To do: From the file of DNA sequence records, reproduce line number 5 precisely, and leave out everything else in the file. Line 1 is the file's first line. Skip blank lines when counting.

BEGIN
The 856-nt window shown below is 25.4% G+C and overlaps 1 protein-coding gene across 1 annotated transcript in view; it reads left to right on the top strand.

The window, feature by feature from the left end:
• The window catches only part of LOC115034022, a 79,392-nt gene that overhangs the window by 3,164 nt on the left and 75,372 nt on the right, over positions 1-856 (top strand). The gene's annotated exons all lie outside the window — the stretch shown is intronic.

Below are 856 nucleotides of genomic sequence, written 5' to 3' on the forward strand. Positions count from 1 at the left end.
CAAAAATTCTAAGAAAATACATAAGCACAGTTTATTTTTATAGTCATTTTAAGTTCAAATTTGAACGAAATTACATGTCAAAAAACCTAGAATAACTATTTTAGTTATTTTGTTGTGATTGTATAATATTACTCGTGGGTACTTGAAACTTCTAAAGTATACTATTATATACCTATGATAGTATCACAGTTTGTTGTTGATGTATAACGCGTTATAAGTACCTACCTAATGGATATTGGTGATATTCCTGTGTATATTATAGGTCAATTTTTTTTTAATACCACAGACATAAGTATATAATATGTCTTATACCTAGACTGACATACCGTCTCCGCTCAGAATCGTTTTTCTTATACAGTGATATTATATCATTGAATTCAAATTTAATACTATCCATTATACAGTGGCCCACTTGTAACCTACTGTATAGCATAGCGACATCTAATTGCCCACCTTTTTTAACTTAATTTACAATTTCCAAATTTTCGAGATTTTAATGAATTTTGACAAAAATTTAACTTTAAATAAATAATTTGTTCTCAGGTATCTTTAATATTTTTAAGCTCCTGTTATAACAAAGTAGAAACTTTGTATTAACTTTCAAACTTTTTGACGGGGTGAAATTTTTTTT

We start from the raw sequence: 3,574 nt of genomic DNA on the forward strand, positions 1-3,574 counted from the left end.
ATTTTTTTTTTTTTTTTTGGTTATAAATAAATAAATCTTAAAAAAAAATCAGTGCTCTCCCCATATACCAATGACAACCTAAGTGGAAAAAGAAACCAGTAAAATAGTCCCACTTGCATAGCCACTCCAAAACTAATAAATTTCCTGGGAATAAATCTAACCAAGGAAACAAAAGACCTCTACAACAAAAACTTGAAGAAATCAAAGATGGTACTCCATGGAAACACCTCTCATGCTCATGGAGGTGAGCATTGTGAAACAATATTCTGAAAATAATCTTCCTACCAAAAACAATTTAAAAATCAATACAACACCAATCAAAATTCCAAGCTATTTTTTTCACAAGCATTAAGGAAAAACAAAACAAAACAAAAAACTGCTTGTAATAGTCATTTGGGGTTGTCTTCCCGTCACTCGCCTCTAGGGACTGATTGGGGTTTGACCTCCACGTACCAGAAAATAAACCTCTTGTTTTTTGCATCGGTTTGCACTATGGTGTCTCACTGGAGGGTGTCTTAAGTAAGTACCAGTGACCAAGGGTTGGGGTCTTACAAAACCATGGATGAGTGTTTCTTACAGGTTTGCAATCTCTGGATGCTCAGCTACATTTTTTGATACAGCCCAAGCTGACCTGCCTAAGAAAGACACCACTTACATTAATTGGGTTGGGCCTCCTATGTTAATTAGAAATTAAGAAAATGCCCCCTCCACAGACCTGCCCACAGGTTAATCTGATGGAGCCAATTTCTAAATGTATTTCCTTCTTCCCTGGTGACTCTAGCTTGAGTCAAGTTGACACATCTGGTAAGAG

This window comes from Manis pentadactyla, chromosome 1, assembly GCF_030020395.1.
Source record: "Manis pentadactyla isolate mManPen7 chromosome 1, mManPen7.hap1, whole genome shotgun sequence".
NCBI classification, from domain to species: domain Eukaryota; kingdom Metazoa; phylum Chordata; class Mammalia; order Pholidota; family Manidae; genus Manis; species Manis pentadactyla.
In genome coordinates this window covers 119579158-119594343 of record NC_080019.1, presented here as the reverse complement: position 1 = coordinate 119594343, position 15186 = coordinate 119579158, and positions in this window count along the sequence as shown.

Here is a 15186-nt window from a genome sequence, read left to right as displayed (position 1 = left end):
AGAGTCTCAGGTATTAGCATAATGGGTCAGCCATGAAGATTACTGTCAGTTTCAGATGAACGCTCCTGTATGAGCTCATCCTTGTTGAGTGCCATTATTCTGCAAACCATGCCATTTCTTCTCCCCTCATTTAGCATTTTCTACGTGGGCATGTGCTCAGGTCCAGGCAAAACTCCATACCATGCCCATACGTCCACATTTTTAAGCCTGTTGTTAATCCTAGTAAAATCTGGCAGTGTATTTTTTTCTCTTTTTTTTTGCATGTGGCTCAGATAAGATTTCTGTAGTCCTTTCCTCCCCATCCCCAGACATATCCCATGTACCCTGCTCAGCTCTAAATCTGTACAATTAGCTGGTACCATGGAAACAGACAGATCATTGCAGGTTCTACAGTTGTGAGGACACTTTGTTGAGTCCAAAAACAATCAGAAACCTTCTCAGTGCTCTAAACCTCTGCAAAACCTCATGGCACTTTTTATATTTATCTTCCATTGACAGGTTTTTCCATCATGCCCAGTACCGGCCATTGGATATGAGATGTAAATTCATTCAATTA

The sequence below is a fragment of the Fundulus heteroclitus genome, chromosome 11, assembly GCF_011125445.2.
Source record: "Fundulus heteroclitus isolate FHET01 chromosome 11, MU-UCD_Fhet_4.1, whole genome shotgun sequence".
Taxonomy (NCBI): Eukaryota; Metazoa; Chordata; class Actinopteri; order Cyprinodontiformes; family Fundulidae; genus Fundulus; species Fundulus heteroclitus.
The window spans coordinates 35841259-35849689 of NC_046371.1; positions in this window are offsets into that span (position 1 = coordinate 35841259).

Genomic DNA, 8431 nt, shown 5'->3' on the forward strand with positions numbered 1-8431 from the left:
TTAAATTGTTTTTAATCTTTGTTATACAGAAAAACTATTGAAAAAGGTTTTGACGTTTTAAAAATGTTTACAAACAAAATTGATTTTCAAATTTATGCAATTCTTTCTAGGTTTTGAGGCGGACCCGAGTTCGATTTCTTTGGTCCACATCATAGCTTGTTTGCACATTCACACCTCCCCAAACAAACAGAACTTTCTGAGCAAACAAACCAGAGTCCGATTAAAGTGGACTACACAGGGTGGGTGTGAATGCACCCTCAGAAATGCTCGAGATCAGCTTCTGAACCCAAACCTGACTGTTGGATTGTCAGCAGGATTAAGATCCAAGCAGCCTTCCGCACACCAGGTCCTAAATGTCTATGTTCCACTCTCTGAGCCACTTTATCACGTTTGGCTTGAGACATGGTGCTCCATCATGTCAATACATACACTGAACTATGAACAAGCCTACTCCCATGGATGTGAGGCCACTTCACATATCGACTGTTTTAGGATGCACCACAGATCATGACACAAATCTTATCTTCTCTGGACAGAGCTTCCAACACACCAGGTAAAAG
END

CAAAAATTCTAAGAAAATACATAAGCACAGTTTATTTTTATAGTCATTTTAAGTTCAAATTTGAACGAAATTACATGTCAAAAAACCTAGAATAACTATTTTAGTTATTTTGTTGTGATTGTATAATATTACTCGTGGGTACTTGAAACTTCTAAAGTATACTATTATATACCTATGATAGTATCACAGTTTGTTGTTGATGTATAACGCGTTATAAGTACCTACCTAATGGATATTGGTGATATTCCTGTGTATATTATAGGTCAATTTTTTTTTAATACCACAGACATAAGTATATAATATGTCTTATACCTAGACTGACATACCGTCTCCGCTCAGAATCGTTTTTCTTATACAGTGATATTATATCATTGAATTCAAATTTAATACTATCCATTATACAGTGGCCCACTTGTAACCTACTGTATAGCATAGCGACATCTAATTGCCCACCTTTTTTAACTTAATTTACAATTTCCAAATTTTCGAGATTTTAATGAATTTTGACAAAAATTTAACTTTAAATAAATAATTTGTTCTCAGGTATCTTTAATATTTTTAAGCTCCTGTTATAACAAAGTAGAAACTTTGTATTAACTTTCAAACTTTTTGACGGGGTGAAATTTTTTTT